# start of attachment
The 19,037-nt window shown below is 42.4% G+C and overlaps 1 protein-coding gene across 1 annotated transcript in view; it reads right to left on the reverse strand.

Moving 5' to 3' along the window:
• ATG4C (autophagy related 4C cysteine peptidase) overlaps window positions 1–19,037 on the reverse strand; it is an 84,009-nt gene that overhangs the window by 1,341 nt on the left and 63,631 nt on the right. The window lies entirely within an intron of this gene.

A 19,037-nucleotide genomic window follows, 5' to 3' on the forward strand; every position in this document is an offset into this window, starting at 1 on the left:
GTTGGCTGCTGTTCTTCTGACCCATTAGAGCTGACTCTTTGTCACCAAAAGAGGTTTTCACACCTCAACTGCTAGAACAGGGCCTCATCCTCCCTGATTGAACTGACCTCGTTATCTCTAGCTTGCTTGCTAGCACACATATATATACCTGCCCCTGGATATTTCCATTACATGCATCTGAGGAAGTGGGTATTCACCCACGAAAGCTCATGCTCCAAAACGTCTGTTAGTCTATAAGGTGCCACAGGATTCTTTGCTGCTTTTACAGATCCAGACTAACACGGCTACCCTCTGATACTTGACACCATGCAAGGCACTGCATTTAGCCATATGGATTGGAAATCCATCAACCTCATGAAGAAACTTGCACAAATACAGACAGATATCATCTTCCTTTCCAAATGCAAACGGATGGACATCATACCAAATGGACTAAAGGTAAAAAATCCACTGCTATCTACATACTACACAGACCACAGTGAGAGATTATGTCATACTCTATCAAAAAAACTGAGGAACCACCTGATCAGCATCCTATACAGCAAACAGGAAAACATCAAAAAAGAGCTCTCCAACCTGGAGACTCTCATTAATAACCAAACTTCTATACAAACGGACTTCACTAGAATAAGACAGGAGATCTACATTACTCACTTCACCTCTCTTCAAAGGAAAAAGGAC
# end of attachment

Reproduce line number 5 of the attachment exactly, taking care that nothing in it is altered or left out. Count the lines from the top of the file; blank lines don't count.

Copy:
GTTGGCTGCTGTTCTTCTGACCCATTAGAGCTGACTCTTTGTCACCAAAAGAGGTTTTCACACCTCAACTGCTAGAACAGGGCCTCATCCTCCCTGATTGAACTGACCTCGTTATCTCTAGCTTGCTTGCTAGCACACATATATATACCTGCCCCTGGATATTTCCATTACATGCATCTGAGGAAGTGGGTATTCACCCACGAAAGCTCATGCTCCAAAACGTCTGTTAGTCTATAAGGTGCCACAGGATTCTTTGCTGCTTTTACAGATCCAGACTAACACGGCTACCCTCTGATACTTGACACCATGCAAGGCACTGCATTTAGCCATATGGATTGGAAATCCATCAACCTCATGAAGAAACTTGCACAAATACAGACAGATATCATCTTCCTTTCCAAATGCAAACGGATGGACATCATACCAAATGGACTAAAGGTAAAAAATCCACTGCTATCTACATACTACACAGACCACAGTGAGAGATTATGTCATACTCTATCAAAAAAACTGAGGAACCACCTGATCAGCATCCTATACAGCAAACAGGAAAACATCAAAAAAGAGCTCTCCAACCTGGAGACTCTCATTAATAACCAAACTTCTATACAAACGGACTTCACTAGAATAAGACAGGAGATCTACATTACTCACTTCACCTCTCTTCAAAGGAAAAAGGAC